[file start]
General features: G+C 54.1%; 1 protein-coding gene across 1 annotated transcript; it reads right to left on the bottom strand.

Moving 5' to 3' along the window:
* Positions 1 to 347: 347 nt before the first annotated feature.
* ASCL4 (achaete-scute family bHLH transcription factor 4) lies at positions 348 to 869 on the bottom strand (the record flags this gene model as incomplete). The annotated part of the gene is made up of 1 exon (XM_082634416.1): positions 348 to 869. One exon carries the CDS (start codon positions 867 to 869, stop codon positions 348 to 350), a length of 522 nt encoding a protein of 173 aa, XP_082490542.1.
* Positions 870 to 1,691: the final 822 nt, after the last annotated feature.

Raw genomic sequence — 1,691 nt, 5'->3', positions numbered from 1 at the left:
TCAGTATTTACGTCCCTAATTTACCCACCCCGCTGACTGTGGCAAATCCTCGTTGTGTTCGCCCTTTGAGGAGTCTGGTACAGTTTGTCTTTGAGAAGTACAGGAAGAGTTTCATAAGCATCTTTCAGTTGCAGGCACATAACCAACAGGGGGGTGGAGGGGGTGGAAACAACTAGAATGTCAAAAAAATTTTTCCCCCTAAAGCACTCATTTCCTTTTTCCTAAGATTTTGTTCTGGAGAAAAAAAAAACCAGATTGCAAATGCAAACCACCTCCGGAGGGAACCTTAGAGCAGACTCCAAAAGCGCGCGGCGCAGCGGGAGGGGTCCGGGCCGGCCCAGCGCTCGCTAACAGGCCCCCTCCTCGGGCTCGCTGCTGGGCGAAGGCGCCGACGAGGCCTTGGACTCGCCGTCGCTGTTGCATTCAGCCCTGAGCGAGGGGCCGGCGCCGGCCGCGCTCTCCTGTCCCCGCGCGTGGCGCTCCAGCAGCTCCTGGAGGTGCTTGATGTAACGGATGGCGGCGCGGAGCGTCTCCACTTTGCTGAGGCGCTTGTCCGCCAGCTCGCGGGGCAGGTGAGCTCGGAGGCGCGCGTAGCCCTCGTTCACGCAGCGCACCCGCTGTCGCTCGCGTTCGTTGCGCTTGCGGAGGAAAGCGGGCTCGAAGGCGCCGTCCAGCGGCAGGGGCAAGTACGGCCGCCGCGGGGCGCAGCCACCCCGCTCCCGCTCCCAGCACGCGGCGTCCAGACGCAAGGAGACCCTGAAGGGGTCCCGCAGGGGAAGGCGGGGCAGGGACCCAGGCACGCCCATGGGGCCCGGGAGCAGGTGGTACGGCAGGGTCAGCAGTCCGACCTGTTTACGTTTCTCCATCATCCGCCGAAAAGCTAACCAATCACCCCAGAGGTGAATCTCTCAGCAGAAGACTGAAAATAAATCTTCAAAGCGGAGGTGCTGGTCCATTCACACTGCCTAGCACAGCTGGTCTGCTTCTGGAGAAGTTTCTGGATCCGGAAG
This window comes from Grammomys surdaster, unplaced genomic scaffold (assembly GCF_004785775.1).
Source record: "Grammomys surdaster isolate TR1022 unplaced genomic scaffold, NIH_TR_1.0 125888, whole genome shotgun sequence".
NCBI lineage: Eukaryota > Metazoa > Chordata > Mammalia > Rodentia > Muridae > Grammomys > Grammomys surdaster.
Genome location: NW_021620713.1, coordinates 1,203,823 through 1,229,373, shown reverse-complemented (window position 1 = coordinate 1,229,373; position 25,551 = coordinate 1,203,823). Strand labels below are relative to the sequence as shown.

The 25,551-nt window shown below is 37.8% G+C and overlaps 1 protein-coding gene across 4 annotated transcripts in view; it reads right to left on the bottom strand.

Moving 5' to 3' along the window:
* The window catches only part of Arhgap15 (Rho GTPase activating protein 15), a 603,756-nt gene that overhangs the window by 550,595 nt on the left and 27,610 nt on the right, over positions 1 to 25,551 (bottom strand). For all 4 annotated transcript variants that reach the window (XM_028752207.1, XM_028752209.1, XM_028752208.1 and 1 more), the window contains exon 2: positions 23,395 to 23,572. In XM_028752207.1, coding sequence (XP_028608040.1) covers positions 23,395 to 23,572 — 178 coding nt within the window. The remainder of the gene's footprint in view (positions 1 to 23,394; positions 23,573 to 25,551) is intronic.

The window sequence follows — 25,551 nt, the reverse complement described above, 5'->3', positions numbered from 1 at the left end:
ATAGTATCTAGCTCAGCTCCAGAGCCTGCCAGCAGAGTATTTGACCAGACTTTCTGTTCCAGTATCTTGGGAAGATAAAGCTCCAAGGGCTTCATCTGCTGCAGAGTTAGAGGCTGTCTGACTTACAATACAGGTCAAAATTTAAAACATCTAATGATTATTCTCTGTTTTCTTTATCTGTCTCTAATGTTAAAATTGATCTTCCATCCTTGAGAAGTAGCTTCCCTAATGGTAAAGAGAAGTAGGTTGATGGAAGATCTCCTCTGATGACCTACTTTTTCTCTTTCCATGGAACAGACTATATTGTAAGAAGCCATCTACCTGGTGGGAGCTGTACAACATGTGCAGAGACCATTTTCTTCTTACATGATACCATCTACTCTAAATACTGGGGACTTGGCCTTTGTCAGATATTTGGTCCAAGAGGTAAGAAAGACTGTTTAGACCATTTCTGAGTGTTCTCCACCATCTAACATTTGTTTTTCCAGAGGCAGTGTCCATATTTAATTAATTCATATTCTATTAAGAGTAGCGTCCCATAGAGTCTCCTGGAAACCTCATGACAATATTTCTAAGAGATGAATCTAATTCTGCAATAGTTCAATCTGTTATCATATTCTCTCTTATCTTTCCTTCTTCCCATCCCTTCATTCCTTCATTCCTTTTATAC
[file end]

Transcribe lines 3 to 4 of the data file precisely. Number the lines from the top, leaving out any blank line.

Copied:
* Positions 1 to 347: 347 nt before the first annotated feature.
* ASCL4 (achaete-scute family bHLH transcription factor 4) lies at positions 348 to 869 on the bottom strand (the record flags this gene model as incomplete). The annotated part of the gene is made up of 1 exon (XM_082634416.1): positions 348 to 869. One exon carries the CDS (start codon positions 867 to 869, stop codon positions 348 to 350), a length of 522 nt encoding a protein of 173 aa, XP_082490542.1.